The five mahabhutas (akasha, vayu, etc.) are the same principles, found at a slightly more concrete level of the physiology of matter. Maharishi explains that they are the “elements out of which material creation is constituted”; the entire material creation evolves from these five fundamental elements. They are considered the building blocks from which matter arises. In terms of our modem scientific understanding of the body, these concepts are perhaps more the concern of the most advanced and abstract areas of physics, having to do with the mechanics of nature that underlie biological functioning.
Dr. John Hagelin, director of the physics program at Maharishi University of Management and one of the world’s leading physicists in the area of unified quantum field theories, has interpreted the Panchamahabhuta theory in the terms of modern physics. Dr. Hagelin is also an expert in Maharishi’s Vedic Science and Technology, and in two articles, “Is Consciousness the Unified Field? A Field Theorist’s Perspective,” and “Restructuring Physics from its Foundation in Light of Maharishi’s Vedic Science,” he outlines the discovery of the unified field and its relationship to consciousness. In his discussion he makes use not only of the latest knowledge of modem quantum physics, but also of “the very complete description of the unified field and its self-interacting dynamics provided by Vedic Science as formulated by Maharishi Mahesh Yogi.” In discussing the elementary particles and forces of nature, Dr. Hagelin explains that Maharishi’s Vedic Science “provides a very natural and compact language of nature which is also based directly on the unified field.”
In Dr. Hagelin’s view, the transition from consciousness into matter in human life represents the junction point between the quantum mechanical and classical in the structure of the human physiology. He suggests that there is a distinct similarity between the five fundamental elements described in Maharishi’s Vedic Science and Technology, and the fundamental spin types of quantum physics (he refers to the five elements as tanmatras rather than mahabhutas to emphasize their subtlest value). He first describes how, from the perspective of Maharishi’s Vedic Science, the three-in-one dynamics of consciousness knowing itself (the Veda) generates “a rich spectrum of vibrational modes,” which appear as all the forms and phenomena of the universe. Among these “resonant modes of consciousness,” Dr. Hagelin points out, are the five fundamental categories of matter and energy—the tanmatras—responsible for the material universe. He further explains that:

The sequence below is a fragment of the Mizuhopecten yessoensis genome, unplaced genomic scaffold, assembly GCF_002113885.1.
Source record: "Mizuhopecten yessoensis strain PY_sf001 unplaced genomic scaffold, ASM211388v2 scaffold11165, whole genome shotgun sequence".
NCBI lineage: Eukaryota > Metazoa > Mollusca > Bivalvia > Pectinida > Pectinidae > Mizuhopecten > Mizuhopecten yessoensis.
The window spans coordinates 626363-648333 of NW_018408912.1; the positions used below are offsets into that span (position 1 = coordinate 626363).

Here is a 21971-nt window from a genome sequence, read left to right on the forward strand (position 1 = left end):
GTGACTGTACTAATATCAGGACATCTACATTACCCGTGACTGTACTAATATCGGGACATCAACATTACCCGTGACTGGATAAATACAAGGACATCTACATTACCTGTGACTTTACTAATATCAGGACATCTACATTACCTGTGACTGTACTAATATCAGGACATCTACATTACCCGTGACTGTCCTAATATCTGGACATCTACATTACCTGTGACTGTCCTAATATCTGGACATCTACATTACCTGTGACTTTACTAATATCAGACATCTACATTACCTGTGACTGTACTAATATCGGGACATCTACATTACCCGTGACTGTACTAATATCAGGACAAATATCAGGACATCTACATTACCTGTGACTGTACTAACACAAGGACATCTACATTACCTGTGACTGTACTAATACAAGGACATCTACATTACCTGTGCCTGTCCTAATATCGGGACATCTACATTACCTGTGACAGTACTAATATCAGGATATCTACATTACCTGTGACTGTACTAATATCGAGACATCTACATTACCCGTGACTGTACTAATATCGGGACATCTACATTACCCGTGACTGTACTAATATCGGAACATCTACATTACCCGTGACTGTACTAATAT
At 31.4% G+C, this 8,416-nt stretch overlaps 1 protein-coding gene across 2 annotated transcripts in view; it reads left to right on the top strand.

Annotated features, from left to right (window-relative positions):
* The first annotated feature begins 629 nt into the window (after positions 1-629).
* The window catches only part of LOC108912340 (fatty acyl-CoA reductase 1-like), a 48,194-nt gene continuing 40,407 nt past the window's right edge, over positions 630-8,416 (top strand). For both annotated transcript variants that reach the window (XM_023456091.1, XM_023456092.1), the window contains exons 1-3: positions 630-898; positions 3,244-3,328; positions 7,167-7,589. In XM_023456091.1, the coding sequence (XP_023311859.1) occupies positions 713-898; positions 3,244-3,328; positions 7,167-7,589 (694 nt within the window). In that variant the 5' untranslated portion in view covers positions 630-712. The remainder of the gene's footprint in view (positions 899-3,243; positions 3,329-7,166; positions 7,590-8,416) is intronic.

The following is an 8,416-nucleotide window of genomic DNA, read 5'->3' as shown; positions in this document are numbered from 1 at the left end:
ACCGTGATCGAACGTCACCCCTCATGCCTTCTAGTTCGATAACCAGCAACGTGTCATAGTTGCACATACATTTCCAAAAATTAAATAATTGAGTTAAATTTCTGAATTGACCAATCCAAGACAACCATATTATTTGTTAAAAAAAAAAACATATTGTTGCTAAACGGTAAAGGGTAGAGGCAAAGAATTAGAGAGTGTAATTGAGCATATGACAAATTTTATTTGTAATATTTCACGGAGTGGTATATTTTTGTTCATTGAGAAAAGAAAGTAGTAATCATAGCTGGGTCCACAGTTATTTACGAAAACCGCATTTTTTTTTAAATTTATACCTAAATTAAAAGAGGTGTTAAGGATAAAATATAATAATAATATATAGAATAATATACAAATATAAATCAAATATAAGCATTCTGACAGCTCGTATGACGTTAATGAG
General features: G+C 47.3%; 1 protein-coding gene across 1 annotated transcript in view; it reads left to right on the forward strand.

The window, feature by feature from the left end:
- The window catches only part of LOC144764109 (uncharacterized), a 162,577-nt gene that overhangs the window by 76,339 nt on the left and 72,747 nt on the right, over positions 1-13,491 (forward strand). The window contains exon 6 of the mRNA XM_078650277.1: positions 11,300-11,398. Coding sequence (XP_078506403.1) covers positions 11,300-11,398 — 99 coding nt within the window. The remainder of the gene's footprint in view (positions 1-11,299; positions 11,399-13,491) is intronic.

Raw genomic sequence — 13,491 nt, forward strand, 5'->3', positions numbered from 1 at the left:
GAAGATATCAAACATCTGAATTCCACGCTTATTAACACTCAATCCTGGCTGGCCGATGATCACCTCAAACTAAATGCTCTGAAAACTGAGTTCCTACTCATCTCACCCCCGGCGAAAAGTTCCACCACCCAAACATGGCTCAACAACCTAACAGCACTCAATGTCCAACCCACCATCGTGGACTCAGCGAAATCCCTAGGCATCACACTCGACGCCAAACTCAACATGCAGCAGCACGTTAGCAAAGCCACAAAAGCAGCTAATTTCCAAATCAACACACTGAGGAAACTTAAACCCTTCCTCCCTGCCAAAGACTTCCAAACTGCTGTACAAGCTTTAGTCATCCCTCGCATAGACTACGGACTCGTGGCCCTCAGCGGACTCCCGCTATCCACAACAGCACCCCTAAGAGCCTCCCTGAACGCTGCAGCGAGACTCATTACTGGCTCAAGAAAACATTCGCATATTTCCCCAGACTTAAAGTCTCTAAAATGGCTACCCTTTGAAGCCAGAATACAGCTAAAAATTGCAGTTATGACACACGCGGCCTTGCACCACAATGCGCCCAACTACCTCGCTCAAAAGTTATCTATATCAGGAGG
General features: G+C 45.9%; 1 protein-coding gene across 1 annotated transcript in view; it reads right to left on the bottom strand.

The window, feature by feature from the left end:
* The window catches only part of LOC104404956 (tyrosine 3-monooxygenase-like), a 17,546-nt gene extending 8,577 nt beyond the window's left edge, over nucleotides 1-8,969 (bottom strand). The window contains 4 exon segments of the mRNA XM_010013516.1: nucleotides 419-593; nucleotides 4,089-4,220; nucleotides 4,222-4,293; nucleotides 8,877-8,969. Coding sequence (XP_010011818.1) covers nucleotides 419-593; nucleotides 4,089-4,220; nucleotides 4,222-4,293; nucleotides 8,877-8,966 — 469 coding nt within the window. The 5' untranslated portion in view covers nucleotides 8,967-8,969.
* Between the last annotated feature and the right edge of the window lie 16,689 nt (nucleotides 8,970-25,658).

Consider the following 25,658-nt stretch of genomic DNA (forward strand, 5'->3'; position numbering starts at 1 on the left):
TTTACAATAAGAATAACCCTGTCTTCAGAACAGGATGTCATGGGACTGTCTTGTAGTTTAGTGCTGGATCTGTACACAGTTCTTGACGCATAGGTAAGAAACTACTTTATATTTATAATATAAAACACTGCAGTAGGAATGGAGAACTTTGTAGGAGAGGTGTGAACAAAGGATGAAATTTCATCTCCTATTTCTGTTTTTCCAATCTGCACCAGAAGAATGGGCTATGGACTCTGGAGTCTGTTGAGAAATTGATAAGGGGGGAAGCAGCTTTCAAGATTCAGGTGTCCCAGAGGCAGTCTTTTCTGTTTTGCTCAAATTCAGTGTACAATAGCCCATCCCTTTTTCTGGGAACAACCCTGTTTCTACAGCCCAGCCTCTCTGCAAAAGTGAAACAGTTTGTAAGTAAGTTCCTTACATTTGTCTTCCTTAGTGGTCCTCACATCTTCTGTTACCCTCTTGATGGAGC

“there is a striking correspondence between these five tanmatras and the five quantum-mechanical spin types of a unified quantum field theory: between the akasha or “space” tanmatra and the gravitational field; between the vayu or “air” tanmatra, which stands as a link between space and the other tanmatras, and the gravitino field; between the tejas or “fire” tanmatra, responsible for chemical transformations and the sense of sight, and the spin-1 force fields; and between the apas and prithivi (“water” and “earth”) tanmatras and the spin-1/2 and spin-0 matter fields, respectively”.
Dr. Hagelin’s recognition of the identity of the five elements described in Maharishi Ayurveda and in modern physics, as well as many other correspondences, is an important step in the growth of understanding of this knowledge in the scientific community. The process of connecting different fields of scientific knowledge to their source in the unified field of natural law is creating a bridge between modern science and Maharishi’s Vedic Science that will allow scientists a more detailed and quantifiable understanding of how consciousness gives rise to matter.
The passages quoted from Maharishi regarding DNA, RNA, and the transition from consciousness to matter at the beginning of this chapter are from Maharishi Vedic University Inauguration. Maharishi’s discussion of the tanmatras and mahabhutas is found in his translation and commentary on the Bhagavad-Gita, pp. 482-483.
Dr. Hagelin’s two articles, from which his discussion of Panchamahabhuta theory in relation to modem physics is taken, are:
•Hagelin.J. S., (1987), Is Consciousness the Unified Field? A Field Theorist’s Perspective, Modem Science and Vedic Science 7(1): 29-87; and
• Hagelin.J. S. (1989), Restructuring Physics from its Foundation in Light of Maharishi’s Vedic Science, Modem Science and Vedic Science 3(): 3-72.
Excerpts from Physiology of Consciousness by Robert Keith Wallace, MUM Press, 1993 recently updated